Beijing Olympics Swimming
Mark J. Terrill  /  AP
American Katie Hoff, right, shows her 400-meter individual medley silver medal while posing with gold medalist Stephanie Rice of Australia, center, and silver winner Kirsty Coventry of Zimbabwe.
By
msnbc.com contributor
updated 8/10/2008 4:43:54 AM ET 2008-08-10T08:43:54
OPINION

Nobody talks about losing here. You may think that when you see someone who was predicted to win something standing on the second or third step of the medal stand while another country’s national anthem fills the arena. It’s rarer than a week without smog in Beijing to hear an athlete say, “I lost.”

You didn’t hear it on Sunday in the basement of the Water Cube, where Larsen Jensen and Katie Hoff finished third in their races and the U.S. Women’s 4x100-meter relay finished second to the Netherlands’ reigning world champions.

For that matter, you didn’t hear it from Zhang Lin of China, who finished behind Park Taehwan of Korea and ahead of Jensen in the men’s 400 freestyle. Or from the Australian women, who won bronze in the relay.

“I did the best I could,” said Hoff, who didn’t get the gold in the women’s 4x100 individual medley, the toughest race in swimming. “That all I could do.”

Hoff went out fast in what became a two-woman race between the eventual winner, Stephanie Price of Australia and Kristy Coventry of Zimbabwe. The 19-year-old American felt she might have gone a bit faster in the third leg of the race, the breaststroke, but she finished with her fastest 100-freestyle leg ever.

“I have to be happy,” she said, as she moved on to the next event in a program that could still bring her five more medals, some of which may yet be gold, all of which will be the best she can do.

Slideshow: Emotional moments Jensen said much the same. He started a bit slow, he said, “But I came home faster than I ever have. It’s an honor to bring home the bronze for the United States of America. It’s an honor and a privilege to have won the bronze medal.”

There wasn’t a gram of self-pity in his voice. Sure, he wanted the gold. It’s what he’s been training for most of his life. He did everything he possibly could to win, and, as the scoreboard told him, there were just two people in the entire world who could do better than he. That’s pretty good company.

And then there was Zhang, the home-town favorite but not a favorite to win the race that Park has dominated this year. He didn’t say, “Damn, I lost,” but only because he didn’t lose. He swam the best race he could, beat everybody in the world but one, and did better than anyone said he could.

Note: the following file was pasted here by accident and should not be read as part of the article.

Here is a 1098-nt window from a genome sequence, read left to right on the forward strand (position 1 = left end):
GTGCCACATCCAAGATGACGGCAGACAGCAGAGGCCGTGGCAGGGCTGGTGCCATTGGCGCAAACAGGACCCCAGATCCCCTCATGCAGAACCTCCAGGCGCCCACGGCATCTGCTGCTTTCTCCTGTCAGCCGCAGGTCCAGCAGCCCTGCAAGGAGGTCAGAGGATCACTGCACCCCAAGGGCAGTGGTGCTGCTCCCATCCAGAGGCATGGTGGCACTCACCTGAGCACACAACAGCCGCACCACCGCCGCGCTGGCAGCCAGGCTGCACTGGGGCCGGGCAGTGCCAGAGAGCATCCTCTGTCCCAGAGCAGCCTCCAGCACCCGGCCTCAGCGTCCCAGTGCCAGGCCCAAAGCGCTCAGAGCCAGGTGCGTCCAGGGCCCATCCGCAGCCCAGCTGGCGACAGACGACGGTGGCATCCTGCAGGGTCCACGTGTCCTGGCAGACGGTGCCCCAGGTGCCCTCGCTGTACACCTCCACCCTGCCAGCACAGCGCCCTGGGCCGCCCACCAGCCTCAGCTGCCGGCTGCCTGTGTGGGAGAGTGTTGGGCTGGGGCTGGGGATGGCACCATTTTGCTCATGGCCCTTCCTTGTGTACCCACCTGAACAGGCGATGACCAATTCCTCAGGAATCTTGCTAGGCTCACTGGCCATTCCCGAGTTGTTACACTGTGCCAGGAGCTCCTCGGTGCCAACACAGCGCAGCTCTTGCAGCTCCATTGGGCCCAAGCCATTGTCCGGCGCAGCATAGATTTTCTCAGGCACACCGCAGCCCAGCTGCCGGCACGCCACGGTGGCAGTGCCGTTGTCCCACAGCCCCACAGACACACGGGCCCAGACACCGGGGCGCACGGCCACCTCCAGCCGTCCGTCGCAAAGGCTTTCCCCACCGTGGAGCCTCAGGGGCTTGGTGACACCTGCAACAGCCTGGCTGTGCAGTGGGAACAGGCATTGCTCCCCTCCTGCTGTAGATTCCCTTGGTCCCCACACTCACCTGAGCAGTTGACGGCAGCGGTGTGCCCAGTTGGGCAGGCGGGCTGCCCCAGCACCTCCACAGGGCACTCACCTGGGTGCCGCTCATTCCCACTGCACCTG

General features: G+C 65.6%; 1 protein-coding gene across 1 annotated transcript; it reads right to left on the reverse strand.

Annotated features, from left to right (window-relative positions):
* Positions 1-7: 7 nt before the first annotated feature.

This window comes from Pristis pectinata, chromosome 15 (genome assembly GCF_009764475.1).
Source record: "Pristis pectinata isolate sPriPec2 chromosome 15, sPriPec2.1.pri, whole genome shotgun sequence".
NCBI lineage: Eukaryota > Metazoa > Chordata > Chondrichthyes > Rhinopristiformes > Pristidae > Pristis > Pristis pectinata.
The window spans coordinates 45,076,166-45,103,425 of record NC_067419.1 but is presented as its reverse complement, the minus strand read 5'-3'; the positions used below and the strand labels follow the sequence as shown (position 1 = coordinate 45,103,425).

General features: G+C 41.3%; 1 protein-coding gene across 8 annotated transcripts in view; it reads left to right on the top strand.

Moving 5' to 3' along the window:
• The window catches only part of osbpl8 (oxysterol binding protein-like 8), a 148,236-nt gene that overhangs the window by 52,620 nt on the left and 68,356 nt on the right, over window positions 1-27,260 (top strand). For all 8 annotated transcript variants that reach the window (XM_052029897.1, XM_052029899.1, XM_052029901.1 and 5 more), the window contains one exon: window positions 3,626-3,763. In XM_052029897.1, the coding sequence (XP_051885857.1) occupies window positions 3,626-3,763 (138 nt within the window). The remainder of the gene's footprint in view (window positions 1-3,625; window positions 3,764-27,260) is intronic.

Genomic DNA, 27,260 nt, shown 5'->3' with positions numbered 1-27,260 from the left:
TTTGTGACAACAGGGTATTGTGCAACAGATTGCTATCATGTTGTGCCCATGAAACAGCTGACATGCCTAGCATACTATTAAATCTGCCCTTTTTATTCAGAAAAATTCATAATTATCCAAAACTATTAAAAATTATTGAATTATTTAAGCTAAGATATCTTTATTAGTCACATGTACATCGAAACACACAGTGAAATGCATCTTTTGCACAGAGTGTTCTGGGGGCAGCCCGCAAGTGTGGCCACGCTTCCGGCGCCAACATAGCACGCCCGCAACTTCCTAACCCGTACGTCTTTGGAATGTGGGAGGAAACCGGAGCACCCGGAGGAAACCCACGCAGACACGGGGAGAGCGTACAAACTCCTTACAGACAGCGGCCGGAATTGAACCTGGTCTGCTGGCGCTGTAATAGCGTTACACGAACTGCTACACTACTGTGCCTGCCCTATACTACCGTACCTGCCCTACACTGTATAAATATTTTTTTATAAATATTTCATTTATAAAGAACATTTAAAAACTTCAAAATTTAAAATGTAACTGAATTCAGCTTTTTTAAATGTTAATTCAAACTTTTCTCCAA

“I would not think that I would gain the second place,” is how the translator interpreted his reaction. He did better than even he thought he could. The man’s a winner.

Finally, there was Dara Torres, the 41-year-old mom who anchored the U.S. Women’s relay. She looked fondly at her silver medal, the tenth Olympic medal she’s won in a career that began in 1984 in Los Angeles.

“To get silver here against these athletes is a tremendous feat,” she said. And it was.

We run on the gold standard in the United States, but we score the Olympics on the total number of medals of all flavors, not just gold. By the gold standard, Team USA had a disappointing Sunday in the pool — one gold and four medals of other colors. But by the way the Olympics keep score, it was a banner day — five medals in four races. The home team got one medal in the same four races.

I’m not making excuses for people who don’t win. This isn’t grade school or summer camp, where every kid gets a trophy because it’s better for their delicate self-esteem. The very best athletes in the world come to the Olympics, and every one of them has been training just as hard as he or she can for years just to make the Olympic team.

Most people have no idea just how hard these athletes work. They give up big chunks of their childhood, give up their social lives, give up hanging out at the mall, going out on dates every night, pigging out on greasy food just because it’s there. They put themselves through hard, brutal, lung-busting workouts — twice a day. Michael Phelps, perhaps the greatest athlete we’ve ever seen in any sport, has been in the pool working out every single day for nearly a year. That’s Sundays and holidays, too. On Thanksgiving Day, he swam intervals. On Christmas Day, he did some more. On New Year's, on President’s Day, on his birthday — in the pool, working out.

He demolished his own world record in the individual medley, but the race was neck-and-neck for 300 meters before he swam away in the final, 100-freestyle leg. The other guys in the race hadn’t taken many days off, either.

Ryan Lochte, another American, finished third in that race. He made no apologies, either. How could he? He’d done the best he could and finished third behind the greatest swimmer the world has ever seen. Only two people out of more than six billion on the planet did better than he. It’s like finishing second to Shakespeare and Mark Twain in a writing contest.

That’s nothing to apologize for.

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